Castle star Nathan Fillion, even over the phone, exudes that relaxed, slow-drawl charm that is the mark of all good Southern gentlemen. That is actually kind of odd since he was born and raised in Alberta, Canada, not Tupelo, Mississippi.
He began his acting career in soaps, even gaining a Daytime Emmy nod for his work on One Life to Live, but it was his work on Joss Whedon’s sci-fi/western epic Firefly that gained the actor the following he has today.
Fillion and Firefly
But popularity with the fans doesn’t always translate into good ratings on TV. After Firefly was canceled, Nathan watched two more shows burn out in an instant (Miss Match and Drive with six episodes each) after landing a recurring role on ABC’s Desperate Housewives. This time around, it was Fillion who went looking for something different and he found it in the cozy mystery series, Castle.
“I’ll say this. In my real life I sit around, I chat with people, (so) when I’m on TV I wanna be doing things that I can’t get away with in real life. Let me squeal tiers and smash into something. Let me get away with stuff.”
Playing the mystery novelist turned detective, Nathan, as Castle, gets away with plenty.
What sets Castle apart from most cop shows on TV today is the sense of humor. It’s Bones without the excessive gore.
“I gotta tell ya,” says Fillion. “I’ve seen a lot of crime shows where cops, are dark and brooding and haunted (but) we actually hung out with some homicide detectives in New York City and these guys are not dark and brooding and haunted. They are, if anything, balancing life out. They’re regular guys. They tell the most incredibly entertaining stories, “oh get this, so this guy kills a guy, so we’re chasing him…” it always starts with some guy killed a guy, but the story is funny and very entertaining, these guys are brilliantly cleaver. So I think in that way Castle is very much like reality.”
King of the Castle
In the show, Castle is also surrounded by women. Though there are two male detectives on the peripheral (Jon Huertas and Seamus Dever), the major forces in Castle’s life are female.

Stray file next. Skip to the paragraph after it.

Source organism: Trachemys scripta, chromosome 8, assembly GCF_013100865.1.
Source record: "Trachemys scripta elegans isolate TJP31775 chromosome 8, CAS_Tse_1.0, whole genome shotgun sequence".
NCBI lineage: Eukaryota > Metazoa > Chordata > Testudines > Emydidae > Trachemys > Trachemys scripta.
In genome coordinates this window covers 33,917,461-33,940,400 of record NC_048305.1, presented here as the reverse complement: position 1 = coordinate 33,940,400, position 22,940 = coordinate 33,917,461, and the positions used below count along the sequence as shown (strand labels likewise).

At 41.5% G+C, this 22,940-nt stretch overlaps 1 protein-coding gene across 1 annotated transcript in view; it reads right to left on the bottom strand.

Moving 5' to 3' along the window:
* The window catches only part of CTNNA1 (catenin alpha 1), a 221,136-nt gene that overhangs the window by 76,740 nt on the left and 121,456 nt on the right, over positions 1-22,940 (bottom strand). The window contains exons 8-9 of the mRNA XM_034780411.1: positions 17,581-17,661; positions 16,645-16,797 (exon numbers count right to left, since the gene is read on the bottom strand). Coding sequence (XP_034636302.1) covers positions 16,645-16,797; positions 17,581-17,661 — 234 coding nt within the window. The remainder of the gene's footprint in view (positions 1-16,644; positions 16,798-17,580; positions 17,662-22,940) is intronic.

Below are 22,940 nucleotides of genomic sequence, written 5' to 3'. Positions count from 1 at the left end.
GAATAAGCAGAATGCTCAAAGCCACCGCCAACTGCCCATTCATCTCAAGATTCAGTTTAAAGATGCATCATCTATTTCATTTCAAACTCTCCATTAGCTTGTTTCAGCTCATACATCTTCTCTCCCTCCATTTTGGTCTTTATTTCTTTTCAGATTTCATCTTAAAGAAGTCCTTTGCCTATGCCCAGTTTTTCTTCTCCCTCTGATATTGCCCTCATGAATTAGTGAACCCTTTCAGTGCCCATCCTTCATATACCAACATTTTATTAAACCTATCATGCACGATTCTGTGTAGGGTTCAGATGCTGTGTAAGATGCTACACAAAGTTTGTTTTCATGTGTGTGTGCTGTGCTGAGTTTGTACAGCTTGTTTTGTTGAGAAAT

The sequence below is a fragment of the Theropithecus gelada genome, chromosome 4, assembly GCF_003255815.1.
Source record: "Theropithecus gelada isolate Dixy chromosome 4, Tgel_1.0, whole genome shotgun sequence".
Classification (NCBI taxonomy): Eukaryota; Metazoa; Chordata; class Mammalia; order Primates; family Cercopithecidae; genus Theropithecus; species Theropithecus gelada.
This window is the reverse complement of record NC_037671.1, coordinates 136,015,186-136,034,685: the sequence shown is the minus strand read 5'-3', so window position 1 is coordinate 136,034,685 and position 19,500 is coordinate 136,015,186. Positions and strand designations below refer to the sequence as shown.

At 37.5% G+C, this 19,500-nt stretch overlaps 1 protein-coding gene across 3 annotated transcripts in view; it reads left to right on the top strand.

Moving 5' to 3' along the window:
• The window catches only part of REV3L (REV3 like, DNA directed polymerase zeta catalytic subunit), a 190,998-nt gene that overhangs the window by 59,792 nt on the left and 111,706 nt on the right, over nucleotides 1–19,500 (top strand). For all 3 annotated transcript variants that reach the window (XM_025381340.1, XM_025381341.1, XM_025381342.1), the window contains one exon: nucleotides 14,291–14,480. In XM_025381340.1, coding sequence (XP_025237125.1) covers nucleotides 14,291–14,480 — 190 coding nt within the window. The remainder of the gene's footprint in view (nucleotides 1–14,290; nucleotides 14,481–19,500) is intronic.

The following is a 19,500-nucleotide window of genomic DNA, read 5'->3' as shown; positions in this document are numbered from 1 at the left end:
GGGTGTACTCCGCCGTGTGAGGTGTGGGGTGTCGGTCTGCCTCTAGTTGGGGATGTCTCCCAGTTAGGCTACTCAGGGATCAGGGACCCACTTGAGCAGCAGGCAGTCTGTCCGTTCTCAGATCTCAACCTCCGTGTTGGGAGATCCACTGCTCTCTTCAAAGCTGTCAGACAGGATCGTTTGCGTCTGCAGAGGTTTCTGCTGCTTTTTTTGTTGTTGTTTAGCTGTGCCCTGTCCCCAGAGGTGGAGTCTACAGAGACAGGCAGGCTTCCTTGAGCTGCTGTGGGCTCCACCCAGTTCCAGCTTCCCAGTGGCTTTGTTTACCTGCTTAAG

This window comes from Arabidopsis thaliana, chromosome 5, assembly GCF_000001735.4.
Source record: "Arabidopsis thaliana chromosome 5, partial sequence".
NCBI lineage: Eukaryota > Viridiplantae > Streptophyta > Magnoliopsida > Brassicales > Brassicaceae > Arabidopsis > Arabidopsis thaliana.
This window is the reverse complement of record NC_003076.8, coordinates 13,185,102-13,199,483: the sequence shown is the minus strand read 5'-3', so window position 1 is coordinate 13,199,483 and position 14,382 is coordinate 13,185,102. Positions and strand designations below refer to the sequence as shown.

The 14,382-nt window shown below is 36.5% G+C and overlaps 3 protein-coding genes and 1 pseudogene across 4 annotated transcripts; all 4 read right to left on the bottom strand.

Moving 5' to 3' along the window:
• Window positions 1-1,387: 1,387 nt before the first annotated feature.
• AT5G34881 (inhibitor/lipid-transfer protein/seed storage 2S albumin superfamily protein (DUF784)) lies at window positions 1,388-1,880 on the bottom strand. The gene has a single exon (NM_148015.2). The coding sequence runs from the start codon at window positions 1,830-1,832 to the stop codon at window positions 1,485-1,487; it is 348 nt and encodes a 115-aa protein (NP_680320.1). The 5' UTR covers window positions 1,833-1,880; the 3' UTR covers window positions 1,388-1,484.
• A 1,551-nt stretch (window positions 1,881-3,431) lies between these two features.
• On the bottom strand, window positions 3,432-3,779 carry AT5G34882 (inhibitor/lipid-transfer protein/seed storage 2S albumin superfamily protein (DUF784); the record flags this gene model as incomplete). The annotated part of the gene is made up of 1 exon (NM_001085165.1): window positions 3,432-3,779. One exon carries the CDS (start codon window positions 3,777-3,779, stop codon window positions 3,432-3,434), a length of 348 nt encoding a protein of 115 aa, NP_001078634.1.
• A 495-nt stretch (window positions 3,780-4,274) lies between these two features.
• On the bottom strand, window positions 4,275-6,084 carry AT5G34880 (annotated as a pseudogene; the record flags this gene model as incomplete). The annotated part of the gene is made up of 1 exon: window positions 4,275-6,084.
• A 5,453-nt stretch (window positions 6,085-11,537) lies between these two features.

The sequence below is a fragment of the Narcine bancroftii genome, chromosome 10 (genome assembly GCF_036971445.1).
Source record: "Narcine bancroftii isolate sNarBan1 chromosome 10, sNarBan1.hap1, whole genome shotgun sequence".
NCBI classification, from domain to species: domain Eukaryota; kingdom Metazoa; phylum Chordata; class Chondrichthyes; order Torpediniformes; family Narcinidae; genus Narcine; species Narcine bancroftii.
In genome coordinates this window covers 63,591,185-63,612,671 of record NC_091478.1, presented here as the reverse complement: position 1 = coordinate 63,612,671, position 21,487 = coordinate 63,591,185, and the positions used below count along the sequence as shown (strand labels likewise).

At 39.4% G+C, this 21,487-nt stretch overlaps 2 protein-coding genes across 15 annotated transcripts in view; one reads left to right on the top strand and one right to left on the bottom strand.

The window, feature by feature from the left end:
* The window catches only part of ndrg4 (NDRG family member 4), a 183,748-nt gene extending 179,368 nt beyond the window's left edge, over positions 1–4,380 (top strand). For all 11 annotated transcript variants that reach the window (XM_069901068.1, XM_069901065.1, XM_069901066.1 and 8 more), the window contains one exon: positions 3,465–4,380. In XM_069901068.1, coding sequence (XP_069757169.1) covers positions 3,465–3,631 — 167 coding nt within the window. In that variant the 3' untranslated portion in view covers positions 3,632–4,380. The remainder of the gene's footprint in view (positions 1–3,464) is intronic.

Says Fillion, “I think Castle is very comfortable around women; he’s been married twice, he’s a single dad, got a fifteen year old daughter, his mother lives with him and also he’s got Kate Beckett (Stana Katic). He’s got women everywhere around him, in fact his publisher is one of his ex-wives. He’s never really had an adult male role model in his life, and I think that’s one of the reasons he stays so childlike in his adult years.
If you only tuned in to the pilot episode of the series, you need to revisit the show. Later episodes show a softer Castle, with an emphasis on his relationship with his daughter. Generally, I’m not a fan of the character’s personal lives popping up on my mysteries, but in Castle it belongs.
In Castle’s pilot episode, his character came on a little strong, a bit too wiseacre and as a result, not sympatric enough. Since then, they’ve made a switch which is outlined clearly in a recent bit of dialogue from Castle himself, “I’m a wiseass, not a jackass.”
Maintaining that distinction between the two is crucial.
“You’re always going to have a bit of a weakness in the pilot episode,” says Fillion. “It’s an intro. You’ve always got to bang that out. I try to get the pilot out of the way so that you can get into the meat of it. And then you have the fact that the first episode is the first crack, everybody’s finding their feet. You get into a rhythm, and by the time you get to that second episode and then you’re off and running.”
A literary cop show
The other line writers have to watch is the one where Castle seems smarter than the cops. Early critics of the series (myself included) were a bit put off by scenes that made Detective Beckett look like she couldn’t do her job without help from the celebrity novice. Can the writers make Castle look smart without making the cops look dumb? Nathan Fillion says, absolutely.
“We have very intelligent homicide detectives but they go at their job in a very different way. Castle doesn’t pretend to be a cop at any point in time, he simply knows story – if this were a story that would be the guy that did it. That’s his approach, which is certainly different, but when it comes to solving a murder you have to be both factual and scientific and logical and incredibly creative at the same time and I think that’s where his strength lies. Both attention to detail and he has a very good base of knowledge, he’s very well read and he knows story – that’s his angle.”
Nowhere is this more clearly demonstrated than in Nanny McDead when Castle mesmerizes the squad room by relating his version of how the crime happened as if it were a scene from one of his books. Nathan laughs, saying his own storytelling skills aren’t quite as mesmerizing.
“My weakness is, while I’m telling a story, I’ll get distracted by details which send me off on tangents. I blame my mother. When I call home and I talk to my folks, my mom always wants all the details. ‘So I had a meeting today for this particular project.’ She’ll say, ‘tell me the story and start off with this; I walked into the office and the carpet was a lovely shade of… and go’. That’s how she sets it up. So I think that’s my weakness. I get a little too detailed, but yes I do love telling stories.”
Which is why the role of Castle, the mystery writer with a nose for murder could be, should be, Nathan Fillion’s next big hit.
Watch Castle every Monday night at 10:00 on ABC.